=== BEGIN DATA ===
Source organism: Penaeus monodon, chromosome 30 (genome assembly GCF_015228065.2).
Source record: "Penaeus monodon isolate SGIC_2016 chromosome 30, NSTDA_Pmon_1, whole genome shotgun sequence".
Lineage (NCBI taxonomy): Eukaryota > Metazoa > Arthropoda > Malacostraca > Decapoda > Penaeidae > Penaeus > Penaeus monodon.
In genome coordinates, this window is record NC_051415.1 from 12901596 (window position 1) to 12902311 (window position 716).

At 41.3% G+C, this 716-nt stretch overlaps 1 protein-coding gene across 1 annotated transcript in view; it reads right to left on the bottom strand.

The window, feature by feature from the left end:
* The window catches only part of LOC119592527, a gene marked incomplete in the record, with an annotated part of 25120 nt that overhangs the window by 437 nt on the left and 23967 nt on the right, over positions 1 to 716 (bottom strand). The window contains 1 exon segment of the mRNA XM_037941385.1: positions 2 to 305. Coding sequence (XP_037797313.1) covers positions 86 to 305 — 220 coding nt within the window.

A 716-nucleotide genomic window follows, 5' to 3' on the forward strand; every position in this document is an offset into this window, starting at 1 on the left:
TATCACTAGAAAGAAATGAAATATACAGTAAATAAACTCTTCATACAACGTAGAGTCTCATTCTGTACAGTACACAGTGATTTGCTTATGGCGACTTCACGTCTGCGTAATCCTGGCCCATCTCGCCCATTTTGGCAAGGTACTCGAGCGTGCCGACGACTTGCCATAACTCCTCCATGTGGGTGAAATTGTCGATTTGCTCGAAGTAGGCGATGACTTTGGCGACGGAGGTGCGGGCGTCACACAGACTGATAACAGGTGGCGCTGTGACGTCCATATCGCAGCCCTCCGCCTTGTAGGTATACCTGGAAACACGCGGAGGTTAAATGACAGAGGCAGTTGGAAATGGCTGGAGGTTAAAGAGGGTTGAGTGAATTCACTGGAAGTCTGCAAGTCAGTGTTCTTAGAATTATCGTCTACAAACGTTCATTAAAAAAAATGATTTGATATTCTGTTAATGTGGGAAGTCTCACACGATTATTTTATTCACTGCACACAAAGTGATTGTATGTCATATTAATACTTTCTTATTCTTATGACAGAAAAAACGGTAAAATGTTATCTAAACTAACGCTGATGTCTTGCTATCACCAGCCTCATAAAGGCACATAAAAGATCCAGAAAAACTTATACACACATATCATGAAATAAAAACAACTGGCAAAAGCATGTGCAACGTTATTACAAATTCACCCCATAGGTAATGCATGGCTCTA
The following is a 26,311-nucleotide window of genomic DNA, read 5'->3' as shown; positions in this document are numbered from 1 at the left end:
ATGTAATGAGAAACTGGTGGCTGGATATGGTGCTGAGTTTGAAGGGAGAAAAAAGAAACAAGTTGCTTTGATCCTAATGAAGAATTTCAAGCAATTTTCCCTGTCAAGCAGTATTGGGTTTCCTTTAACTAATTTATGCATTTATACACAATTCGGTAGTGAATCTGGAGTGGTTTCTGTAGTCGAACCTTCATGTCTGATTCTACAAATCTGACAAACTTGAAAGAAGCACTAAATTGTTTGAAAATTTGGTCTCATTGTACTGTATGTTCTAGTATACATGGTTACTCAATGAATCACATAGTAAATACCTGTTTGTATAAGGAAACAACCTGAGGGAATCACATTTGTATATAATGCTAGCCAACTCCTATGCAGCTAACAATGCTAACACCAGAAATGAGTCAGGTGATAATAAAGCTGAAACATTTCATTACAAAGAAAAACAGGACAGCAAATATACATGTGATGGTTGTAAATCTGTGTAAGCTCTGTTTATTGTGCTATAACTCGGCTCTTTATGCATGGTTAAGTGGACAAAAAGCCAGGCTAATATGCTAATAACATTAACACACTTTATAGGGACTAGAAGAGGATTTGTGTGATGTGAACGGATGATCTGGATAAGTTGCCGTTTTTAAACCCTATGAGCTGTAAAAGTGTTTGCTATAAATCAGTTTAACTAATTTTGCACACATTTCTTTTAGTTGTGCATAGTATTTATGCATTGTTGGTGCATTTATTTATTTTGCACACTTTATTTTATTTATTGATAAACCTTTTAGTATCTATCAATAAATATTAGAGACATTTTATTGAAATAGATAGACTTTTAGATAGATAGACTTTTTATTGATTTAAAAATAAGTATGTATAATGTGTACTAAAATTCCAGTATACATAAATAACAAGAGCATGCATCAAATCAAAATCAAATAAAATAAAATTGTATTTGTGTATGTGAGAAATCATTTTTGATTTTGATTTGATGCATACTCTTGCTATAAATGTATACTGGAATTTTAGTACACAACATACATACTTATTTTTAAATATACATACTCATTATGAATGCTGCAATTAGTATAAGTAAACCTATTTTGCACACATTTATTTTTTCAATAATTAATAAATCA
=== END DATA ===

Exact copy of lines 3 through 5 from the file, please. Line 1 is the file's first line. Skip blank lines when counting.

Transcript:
Lineage (NCBI taxonomy): Eukaryota > Metazoa > Arthropoda > Malacostraca > Decapoda > Penaeidae > Penaeus > Penaeus monodon.
In genome coordinates, this window is record NC_051415.1 from 12901596 (window position 1) to 12902311 (window position 716).

At 41.3% G+C, this 716-nt stretch overlaps 1 protein-coding gene across 1 annotated transcript in view; it reads right to left on the bottom strand.